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presented gratis, on the "Management of the Human
Hair." Apparently, there had been peculiarities
in my handwriting which had betrayed to the
unerring eye of the Graphiologist, that my hair
was not totally free from defects; and the
pamphlet was a delicate way of hinting at the
circumstance, and at the remedial agents to which
I might look for relief. But this is a minor
matter, and has nothing to do with the great
triumph of Graphiology, which consists in
introducing us to ourselves, on terms that make
us inestimably precious to ourselves, for the
trifling consideration of fourteenpenn'orth of
postage stamps. To a perfectly unprejudiced
that is to say, to a wisely credulous mind
such a science as this carries its own
recommendation along with it. Comment is
superfluousexcept in the form of stamps
transmitted to the Graphiologist. I may continue the
record of my personal experiences.

Having started, as it were, afresh in life, with a
new and improved opinion of myselfhaving
discovered that I am clever in whatever I undertake,
kindly, original, vivacious, full of glee and
spirit, and that my few faults are so essentially
modest and becoming as to be more of the
nature of second-rate merits than of positive
defectsI am naturally in that bland and wisely
contented frame of mind which peculiarly fits a
man to undertake the choice of his vocation in
life, with the certainty of doing the fullest
justice to himself. At this new point in my
career, I look around me once again among my
sceptical and unhappy fellow-mortals. What
turbulence, what rivalry, what heart-breaking
delays, disappointments, and discomfitures do I not
behold among the disbelievers in advertisements
the dupes of incredulity, who are waiting for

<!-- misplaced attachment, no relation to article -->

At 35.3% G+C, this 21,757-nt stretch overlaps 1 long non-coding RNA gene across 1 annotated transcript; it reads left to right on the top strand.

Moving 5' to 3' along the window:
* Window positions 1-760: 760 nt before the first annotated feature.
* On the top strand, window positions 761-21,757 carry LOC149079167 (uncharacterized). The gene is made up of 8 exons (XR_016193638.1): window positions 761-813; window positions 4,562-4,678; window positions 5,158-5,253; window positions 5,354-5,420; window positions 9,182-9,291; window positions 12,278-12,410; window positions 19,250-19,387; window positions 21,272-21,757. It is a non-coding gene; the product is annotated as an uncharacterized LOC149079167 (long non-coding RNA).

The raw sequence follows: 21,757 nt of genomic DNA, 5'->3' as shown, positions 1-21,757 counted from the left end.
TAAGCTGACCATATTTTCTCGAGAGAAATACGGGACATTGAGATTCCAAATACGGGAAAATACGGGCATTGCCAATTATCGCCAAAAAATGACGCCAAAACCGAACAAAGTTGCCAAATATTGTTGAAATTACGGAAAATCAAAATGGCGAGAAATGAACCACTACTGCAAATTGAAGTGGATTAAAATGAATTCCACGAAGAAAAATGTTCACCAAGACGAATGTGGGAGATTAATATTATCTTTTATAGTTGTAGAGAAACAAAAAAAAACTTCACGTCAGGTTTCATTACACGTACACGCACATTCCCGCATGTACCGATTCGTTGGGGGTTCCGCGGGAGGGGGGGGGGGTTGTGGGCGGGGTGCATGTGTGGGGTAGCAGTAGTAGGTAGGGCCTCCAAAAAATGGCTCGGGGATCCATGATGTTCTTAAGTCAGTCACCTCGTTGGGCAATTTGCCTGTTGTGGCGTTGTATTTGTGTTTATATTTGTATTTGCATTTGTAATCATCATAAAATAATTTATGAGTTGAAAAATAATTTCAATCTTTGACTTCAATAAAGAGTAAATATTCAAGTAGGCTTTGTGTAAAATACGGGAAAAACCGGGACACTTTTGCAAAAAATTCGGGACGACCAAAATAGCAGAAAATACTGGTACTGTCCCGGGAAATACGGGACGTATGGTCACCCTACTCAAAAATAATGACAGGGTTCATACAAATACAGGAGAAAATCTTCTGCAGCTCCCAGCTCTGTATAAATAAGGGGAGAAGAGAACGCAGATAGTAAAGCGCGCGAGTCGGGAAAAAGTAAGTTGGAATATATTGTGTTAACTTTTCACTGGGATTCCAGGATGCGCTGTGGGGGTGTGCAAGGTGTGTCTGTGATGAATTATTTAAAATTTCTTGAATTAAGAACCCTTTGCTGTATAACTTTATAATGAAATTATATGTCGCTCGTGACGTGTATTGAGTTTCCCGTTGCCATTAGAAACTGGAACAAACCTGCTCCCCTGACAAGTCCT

prizes in the lottery of professional existence!
Here is a man vegetating despondingly in a
wretched curacy; here is another, pining briefless
at the unproductive Bar; here is a third, slaving
away his youth at a desk, on the chance of
getting a partnership, if he lives to be a middle-
aged man. Inconceivable infatuation! Every
one of these victims of prejudice and routine
sees the advertisementsas I see them. Every
one might answer the following announcement,
issued by a disinterested lover of his species
as I answer it:

"TEN POUNDS WEEKLY.— May be permanently
realised by either sex, with each pound expended.
Particulars clearly shown that these incomes are so
well secured to those investing that to fail in
realising them is impossible. Parties may commence
with small investments, and by increasing them out
of their profits, can, with unerring certainty,
realise an enormous income. No partnership, risk,
liability, or embarking in business. Incontestable
authorities given in proof of these statements.
Enclose a directed stamped envelope to," &c. &c.

All this information for a penny stamp!
It is offeredreally offered in the terms quoted
abovein the advertising columns of half the
newspapers in England; especially in the cheap